Deepdale Hygge

Finding ‘happiness’ on the North Norfolk coast

Jason Borthwick has returned to Deepdale Farm having leased it out for 10 years. Along with Chris Hancock, the pair have created a series of events which complement the site’s facilities, including March’s inaugural Deepdale Hygge. We talk to Jason about running public events from the farm, which is home to a celebrated campsite and backpackers hostel.

Deepdale Hygge Event

People gathered around fireDescribe your event and how many people it attracts
We have four key events, taking place on three different weekends: Deepdale Hygge and Deepdale Spring Market at the end of March; Deepdale Festival at the end of September; and Deepdale Christmas Market at the beginning of December.

2017 was the inaugural Hygge, our celebration of the things our crew love here on the North Norfolk Coast, including the great outdoors, live music, barbecue, fire pits, food, drink, cycling, walking, running, big skies, and star gazing… Over 200 people joined us for the first Hygge at the end of March, most of them staying on our campsite and in our backpackers hostel.

The festival is new this year and plans are being developed. We are likely to have two stages, one fully amped and another acoustic.

The Christmas Market is in its 9th year and now attracts over 15,000 visitors in three days, and over 120 stall holders. It’s grown massively from the first year with 10 stalls, which mostly blew away on the Saturday night. We now have marquees, a huge regular following and massive interest from stall holders.

Children playing at Deepdale HyggeWhat made you decide to run events at Deepdale?
When Chris and I took back the tourism facilities at Deepdale in October, we wanted to make a major step change from the tenants who’d been the running the place previously. Deepdale is now about finding your ‘Hygge’ (a Danish word roughly translated as happiness), and our team enjoys helping everyone find their particular North Norfolk coast Hygge. Our event was all about showing people some of the great aspects of the local area. We put on our favourite thing – live music – and took people on guided cycle rides, walks, runs, scavenger hunts and did some star gazing.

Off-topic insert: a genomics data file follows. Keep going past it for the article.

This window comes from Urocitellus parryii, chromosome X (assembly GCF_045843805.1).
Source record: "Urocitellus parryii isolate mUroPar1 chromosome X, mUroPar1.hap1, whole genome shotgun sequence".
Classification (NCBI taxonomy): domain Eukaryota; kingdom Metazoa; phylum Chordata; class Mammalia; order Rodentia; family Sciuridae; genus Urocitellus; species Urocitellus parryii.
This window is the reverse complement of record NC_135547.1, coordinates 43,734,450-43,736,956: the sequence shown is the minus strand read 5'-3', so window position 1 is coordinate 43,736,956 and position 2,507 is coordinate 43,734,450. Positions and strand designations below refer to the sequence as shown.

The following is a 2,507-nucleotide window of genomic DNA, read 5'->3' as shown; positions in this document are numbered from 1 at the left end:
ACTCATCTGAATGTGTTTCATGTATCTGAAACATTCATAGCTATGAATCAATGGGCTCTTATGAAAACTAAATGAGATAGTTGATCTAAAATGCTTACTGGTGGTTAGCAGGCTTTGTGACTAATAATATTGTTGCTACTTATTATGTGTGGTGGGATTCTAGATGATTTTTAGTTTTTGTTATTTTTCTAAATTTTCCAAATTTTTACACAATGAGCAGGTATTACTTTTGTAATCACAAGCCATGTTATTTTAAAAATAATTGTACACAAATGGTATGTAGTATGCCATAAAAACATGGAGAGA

The Christmas Market has been around longer, but it is now lovely to have the tourism accommodation working with the shops and stalls for the market, something that sadly hasn’t happened in the past.

Bear wood carvingHow did you find applying for permission to run the event?
We’ve run events before, and simply apply for an event licence from the local council. It’s a simple process and pretty painless.

How have you planned the layout of the event and what structures do you use?
We develop our events around the buildings and spaces we already have, and year on year we add extra bits. We have a good local marquee company who are happy to develop events with us.

How did you research and source your marquees, bars, other infrastructure etc?
We’ve built up relationships with a wide group of local businesses who believe in what we are doing and are happy to experiment with us. I’m a great believer in cooperative working, as it benefits everyone in the long run and makes it possible to develop ideas and projects.

Band performing at eventWhat entertainment do you offer and how did you choose and source it?
Chris is heavily involved in the local music scene, and knows many bands and artists. We all suggest other acts we have seen, from meeting buskers to gigs we’ve been to, so it’s a lovely cooperative effort. Some of the best performers are guys that play on the streets in Norwich and the like.

What provisions do you make for power, lights and sound?